Liu Xiaobo ancora detenuto dalla polizia

Liu Xiaobo, uno dei 300 attivisti dei diritti umani, avvocati ed artisti che hanno firmato il “Charter 08” è ancora detenuto dalla polizia.  Secondo l’avvocato Mo Shaoping, Lu è stato già arrestato lunedì prima del 60mo anniversario della Dichiarazione Universale dei Diritti Umani. L’avvocato teme che l’accusa sia “di sovvertire lo Stato” che è un’accusa generica per colpire i dissidenti.  “Charter 08” è un documento inspirato a “Charter ‘77” presentato, al tempo, contro il regime comunista in Cecoslovacchia. “Charter 08” elenca una serie di suggerimenti per cambiare la costituzione, garantire la libertà di espressione, il rispetto dei diritti umani e chiede la fine del dominio del potere da parte del Partito Comunista.Segue l’articolo in inglese di Henry Sanderson, Associated Press Writer  

BEIJING – A leading writer who joined hundreds of other Chinese activists in signing a statement this week calling for greater freedoms in China remains missing three days after he was detained by police, his wife and lawyer said Thursday.  

Liu Xiaobo was among more than 300 lawyers, writers, scholars and artists who signed the “Charter 08” statement, an unusually open call Tuesday for human rights and democracy and an end to the dominance of the Communist Party.

Police detained Liu on Monday, a day ahead of the statement’s release, possibly because they considered him a ringleader in organizing the charter, said lawyer Mo Shaoping, who was hired by Liu’s wife on Wednesday and who has defended many activists in the past.

Liu Xia said they took her husband from his Beijing home, but that the letter they showed her did not give a reason.  “In either case, they should have notified me already, which they didn’t. They should have sent me a letter in paper in 24 hours … I am still waiting,” she said.  Mo said he was worried Liu may have been criminally detained on charges of subversion of the state — an ill-defined term used to clamp down on dissent.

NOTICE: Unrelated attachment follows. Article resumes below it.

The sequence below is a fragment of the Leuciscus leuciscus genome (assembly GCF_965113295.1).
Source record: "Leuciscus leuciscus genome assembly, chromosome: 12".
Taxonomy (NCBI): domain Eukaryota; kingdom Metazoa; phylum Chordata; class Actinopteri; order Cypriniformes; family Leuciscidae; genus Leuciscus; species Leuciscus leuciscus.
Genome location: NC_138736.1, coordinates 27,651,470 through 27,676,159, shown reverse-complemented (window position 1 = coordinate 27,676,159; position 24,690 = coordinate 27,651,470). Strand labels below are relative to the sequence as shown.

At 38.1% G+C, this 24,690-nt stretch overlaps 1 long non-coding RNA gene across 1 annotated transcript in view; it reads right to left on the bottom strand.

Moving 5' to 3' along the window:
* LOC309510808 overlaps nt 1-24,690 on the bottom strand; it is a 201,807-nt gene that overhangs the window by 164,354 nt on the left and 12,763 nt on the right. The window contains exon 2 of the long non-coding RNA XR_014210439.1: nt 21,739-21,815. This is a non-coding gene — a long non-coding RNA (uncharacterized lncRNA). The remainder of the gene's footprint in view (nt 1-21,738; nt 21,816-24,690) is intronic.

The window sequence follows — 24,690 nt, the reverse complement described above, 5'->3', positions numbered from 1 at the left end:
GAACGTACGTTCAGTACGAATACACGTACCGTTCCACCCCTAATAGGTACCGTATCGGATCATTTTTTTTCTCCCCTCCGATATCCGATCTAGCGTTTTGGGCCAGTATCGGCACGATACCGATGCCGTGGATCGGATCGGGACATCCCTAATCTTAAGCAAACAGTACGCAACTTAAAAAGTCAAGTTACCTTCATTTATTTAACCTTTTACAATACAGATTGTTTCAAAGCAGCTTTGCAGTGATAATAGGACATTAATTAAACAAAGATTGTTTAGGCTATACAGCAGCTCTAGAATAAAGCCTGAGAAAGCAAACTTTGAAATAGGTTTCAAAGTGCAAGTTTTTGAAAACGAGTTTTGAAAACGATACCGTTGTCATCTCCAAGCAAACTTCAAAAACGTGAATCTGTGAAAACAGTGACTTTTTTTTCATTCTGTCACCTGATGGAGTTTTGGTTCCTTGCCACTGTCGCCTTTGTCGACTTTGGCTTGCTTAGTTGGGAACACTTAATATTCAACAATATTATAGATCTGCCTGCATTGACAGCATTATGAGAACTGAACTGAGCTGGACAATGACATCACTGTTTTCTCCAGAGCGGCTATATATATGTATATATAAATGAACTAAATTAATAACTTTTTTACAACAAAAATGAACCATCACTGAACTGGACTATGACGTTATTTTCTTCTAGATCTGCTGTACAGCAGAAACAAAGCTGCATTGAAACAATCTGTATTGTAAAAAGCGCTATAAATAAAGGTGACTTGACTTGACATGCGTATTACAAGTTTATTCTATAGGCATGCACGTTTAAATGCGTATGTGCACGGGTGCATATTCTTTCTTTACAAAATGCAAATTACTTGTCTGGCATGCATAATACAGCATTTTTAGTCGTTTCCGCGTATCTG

“Liu was one of the many people that helped draft and revise the charter. It may be because the government thinks he played a bigger role that they put only him under detention, not anyone else,” he said. “Others (who signed the statement) have been summoned or tailed by the police, but they were not detained.”  At the Beijing Public Security Bureau’s news office, a man surnamed Zi said they did not have info on Liu.  “I’m not in a position to answer this kind of question but I believe this issue will be handled in accordance with law,” Foreign Ministry spokesman Liu Jianchao said when asked about Liu.

Another dissident Zhang Zuhua, a constitutional scholar who signed the statement, was held by police for 12 hours Monday and told not to continue with the charter. He said he did not know what had happened to Liu, and when he went to the Beijing police with Liu’s wife, they had no information.

Liu, 53, is a former Beijing Normal University professor who spent 20 months in jail for joining the 1989 student-led protests in Tiananmen Square, which ended when the government called in the military — killing hundreds, perhaps thousands.

The charter, timed to coincide with Wednesday’s 60th anniversary of the U.N. Declaration of Human Rights, is a new public call for change in China, where criticizing the ruling Communist Party often brings swift punishment.

It takes its name from Charter 77, a petition written in 1977 in Czechoslovakia by intellectuals and activists, many of whom later played a leading role in the Velvet Revolution in late 1989 that overthrew Communist rule.

The statement proposes 19 measures to improve rights in China, including a new constitution guaranteeing human rights, election of public officials, freedom of religion and expression, and an end to the Communist Party’s dominance of the military, courts, and government. In addition it also calls for the abolition of the criminal code that allows people to be imprisoned for “incitement to subvert state power.”


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